The story of Sapphire, the birthstone of September

September's birthstone is sapphire.

I would like to talk about sapphires.

Sapphire is the birthstone for September, the same as iolite.

Its Japanese name is Seigyoku, meaning "blue gem." It has a Mohs hardness of 9, with no wall sharpness, and a toughness of 8, surpassing diamonds, which have a toughness of 7.5.

This is a colored gemstone suitable for jewelry not only for its beautiful coloring but also for its traditional and strong nature, which was loved by European royalty.

The name "sapphire" comes from the Latin word "sapphirus," meaning blue. It is arguably the most well-known of all blue stones.

Typical colors are greenish blue to blue to purplish blue and dark blue in circulation.

Among these, sapphires that are generally considered to be of high quality are those with a strong color and high transparency, with blue to violet tones. Sapphires with strong color but low transparency may lose their brilliance in dark light sources, so it is better to compare them in the shade to confirm their quality.

Among blue sapphires, there are two main types of highly regarded colors. The most beautiful and highly regarded color is "cornflower (cornflower) blue. The next most highly rated color is "royal blue. The two are different in color, partly due to their origin. The Royal Blue sapphire has a strong, crisp blue color, while the Cornflower Blue sapphire has a gentle, elegant color with a hint of white, as if covered with a veil of white.

Multicolored sapphires

Sapphire is commonly thought of as a name for a blue gemstone, but it is also known as a stone with many different color variations. Violet, green, yellow, orange, pink, purple, and many other colors exist, and sapphires other than red and blue are also called "colored sapphires (also known as fancy sapphires).

The most highly regarded non-blue sapphire is the Sri Lankan "Papalachia sapphire," which is commonly known as a pink-orange color. The name comes from the Sri Lankan Sinhala word meaning "lotus flower. High-quality papalachian sapphires have an attractive transparency and a deep orange hue that is not found in other pink stones.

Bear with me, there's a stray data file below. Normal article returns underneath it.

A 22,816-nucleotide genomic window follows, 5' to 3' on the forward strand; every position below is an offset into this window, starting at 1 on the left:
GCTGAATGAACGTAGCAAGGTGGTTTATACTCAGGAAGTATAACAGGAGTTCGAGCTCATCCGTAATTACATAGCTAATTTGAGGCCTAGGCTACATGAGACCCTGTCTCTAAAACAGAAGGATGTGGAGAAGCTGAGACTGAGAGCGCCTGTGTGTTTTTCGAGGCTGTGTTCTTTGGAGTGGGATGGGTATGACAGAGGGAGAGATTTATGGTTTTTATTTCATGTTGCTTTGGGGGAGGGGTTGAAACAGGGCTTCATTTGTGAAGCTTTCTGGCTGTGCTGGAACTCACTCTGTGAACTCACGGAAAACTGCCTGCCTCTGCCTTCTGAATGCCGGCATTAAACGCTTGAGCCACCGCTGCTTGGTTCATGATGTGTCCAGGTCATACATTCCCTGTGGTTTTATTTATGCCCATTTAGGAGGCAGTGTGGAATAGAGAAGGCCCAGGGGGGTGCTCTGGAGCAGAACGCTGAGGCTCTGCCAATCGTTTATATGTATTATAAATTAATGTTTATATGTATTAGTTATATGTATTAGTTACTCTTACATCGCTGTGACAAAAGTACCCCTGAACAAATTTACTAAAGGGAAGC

I would like to go into more detail about sapphire as an ore.

Sapphire is a trade name and the mineral name is "corundum.

Ruby, the birthstone for July, belongs to the same "corundum" family and is in fact the same stone. Corundum is therefore derived from the ancient Indian Sanskrit word "Kuruvinda," meaning ruby. The clear difference is in the color, with strong reds being classified as rubies and others as sapphires, which are then marketed. Red and blue are not called "colored sapphires" (also known as "fancy sapphires").

For more information about RubyThis articleIt would be easier to understand if you read

Corundum is a mineral composed of aluminum oxide crystals and is usually colorless and transparent. It is usually colorless and transparent, but when it contains other components (commonly known as impurities), it takes on a colorful appearance.

When corundum contains chromium (鉻), it turns red and is called ruby. Conversely, the presence of iron and titanium in corundum produces a blue color, resulting in blue sapphire. The type and ratio of the components contained in sapphire give it this diversity of color.

There are various countries that produce sapphires, but in Sri Lanka, where multi-colored sapphires are mined, blue is 601 TP2T, orange and yellow are 251 TP2T, and red, indigo, and purple are 151 TP2T.

The various shades of color are unique to each stone, and are also the characteristics of each individual stone. The price of sapphires that are highly valued in the gemstone industry or are popular in general fluctuates greatly according to demand, but it would be good to have people cherish sapphires of the color they like without getting too caught up in it.

Cornflower blue sapphire, gemstone with the blue color of arrowroot chrysanthemum

Cornflower (Yaguriku)

Sapphires come in a variety of colors, but the most highly regarded blue sapphire is the cornflower-colored sapphire from Kashmir.

The most distinctive feature of this sapphire is that the deep, strong blue color has a light whitish tint, as if covered by a veil, which is not the case with sapphires from other regions. The whiteness gives the deep blue color a gentle tint and makes it different from other sapphires, giving it an elegant color.

Cornflower blue sapphires gained increased attention and popularity at the beginning of the 20th century and are said to be the most traditional of all sapphire colors.

It was mined around 1880 at an altitude of 4,000 meters in Kashmir, located on the border between India and Pakistan northwest of the Himalayas, but now most of it has been mined out and the amount produced is quite small. Therefore, it is traded at a very high price due to its beauty as well as its scarcity.